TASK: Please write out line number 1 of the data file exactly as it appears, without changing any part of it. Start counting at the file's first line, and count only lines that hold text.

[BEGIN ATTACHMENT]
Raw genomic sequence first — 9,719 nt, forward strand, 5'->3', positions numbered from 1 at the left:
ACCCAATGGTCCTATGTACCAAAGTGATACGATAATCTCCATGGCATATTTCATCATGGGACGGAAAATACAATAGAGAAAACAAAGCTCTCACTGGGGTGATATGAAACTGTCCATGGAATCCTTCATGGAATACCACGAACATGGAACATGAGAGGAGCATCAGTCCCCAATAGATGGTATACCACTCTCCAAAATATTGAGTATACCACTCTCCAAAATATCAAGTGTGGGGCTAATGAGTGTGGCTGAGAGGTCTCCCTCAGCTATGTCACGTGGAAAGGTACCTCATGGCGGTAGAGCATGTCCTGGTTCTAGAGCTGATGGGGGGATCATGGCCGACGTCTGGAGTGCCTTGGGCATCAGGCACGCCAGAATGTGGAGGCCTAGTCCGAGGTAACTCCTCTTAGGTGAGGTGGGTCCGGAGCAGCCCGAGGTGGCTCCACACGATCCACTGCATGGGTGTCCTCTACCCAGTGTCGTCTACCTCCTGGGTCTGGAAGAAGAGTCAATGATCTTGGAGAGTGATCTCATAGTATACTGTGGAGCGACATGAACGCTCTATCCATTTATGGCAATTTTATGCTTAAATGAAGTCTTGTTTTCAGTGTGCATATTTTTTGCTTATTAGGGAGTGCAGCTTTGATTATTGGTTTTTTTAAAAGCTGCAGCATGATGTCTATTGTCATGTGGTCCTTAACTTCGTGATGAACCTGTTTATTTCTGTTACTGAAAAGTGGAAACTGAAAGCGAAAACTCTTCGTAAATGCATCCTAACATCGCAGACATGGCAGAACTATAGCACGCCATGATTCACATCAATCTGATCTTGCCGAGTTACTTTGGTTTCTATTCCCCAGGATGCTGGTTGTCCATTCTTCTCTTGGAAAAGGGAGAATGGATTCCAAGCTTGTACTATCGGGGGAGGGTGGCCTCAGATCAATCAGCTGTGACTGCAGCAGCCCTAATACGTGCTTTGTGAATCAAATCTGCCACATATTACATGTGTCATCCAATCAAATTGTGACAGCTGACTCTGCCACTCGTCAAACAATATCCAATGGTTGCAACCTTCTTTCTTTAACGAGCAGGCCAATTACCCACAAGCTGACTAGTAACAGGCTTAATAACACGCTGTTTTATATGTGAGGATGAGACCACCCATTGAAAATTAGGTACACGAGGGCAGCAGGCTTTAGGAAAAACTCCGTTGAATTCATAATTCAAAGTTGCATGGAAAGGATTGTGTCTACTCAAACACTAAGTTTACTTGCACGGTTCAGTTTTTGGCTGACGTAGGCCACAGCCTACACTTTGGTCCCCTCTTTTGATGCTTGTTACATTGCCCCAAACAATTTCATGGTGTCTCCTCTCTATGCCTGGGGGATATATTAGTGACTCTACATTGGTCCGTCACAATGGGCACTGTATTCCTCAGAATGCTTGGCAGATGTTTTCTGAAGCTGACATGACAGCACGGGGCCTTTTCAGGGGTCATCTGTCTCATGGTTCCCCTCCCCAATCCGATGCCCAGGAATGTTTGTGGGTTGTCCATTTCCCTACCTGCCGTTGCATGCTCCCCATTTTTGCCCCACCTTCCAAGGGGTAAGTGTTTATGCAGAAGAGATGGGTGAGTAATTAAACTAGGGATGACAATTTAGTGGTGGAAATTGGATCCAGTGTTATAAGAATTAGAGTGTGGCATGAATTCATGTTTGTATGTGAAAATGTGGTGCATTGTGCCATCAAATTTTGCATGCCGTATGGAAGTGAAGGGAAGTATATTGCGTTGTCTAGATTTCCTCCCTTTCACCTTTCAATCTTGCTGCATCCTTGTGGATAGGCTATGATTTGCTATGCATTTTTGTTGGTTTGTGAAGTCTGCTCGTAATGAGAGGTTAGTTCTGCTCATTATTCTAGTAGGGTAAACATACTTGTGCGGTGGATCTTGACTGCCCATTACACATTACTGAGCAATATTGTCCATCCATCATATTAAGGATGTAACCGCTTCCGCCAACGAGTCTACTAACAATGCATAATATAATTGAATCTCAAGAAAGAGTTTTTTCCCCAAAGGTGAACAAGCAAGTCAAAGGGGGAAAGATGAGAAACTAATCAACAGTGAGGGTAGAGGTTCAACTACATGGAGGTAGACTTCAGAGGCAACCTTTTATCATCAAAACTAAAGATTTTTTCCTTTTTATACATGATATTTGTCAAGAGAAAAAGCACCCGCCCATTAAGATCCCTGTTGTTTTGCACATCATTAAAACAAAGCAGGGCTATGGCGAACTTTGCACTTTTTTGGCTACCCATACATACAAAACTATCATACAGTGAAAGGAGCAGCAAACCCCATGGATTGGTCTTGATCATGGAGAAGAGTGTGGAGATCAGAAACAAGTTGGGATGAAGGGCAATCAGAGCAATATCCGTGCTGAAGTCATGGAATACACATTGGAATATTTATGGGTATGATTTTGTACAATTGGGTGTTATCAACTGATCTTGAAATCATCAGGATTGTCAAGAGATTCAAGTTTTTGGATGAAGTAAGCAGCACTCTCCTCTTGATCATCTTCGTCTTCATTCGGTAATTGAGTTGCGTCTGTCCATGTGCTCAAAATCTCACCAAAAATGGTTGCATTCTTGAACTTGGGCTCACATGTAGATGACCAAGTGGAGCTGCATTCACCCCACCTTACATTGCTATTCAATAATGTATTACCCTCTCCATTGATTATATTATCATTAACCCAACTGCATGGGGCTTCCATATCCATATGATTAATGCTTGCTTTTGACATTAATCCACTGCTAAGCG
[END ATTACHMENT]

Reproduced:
Raw genomic sequence first — 9,719 nt, forward strand, 5'->3', positions numbered from 1 at the left: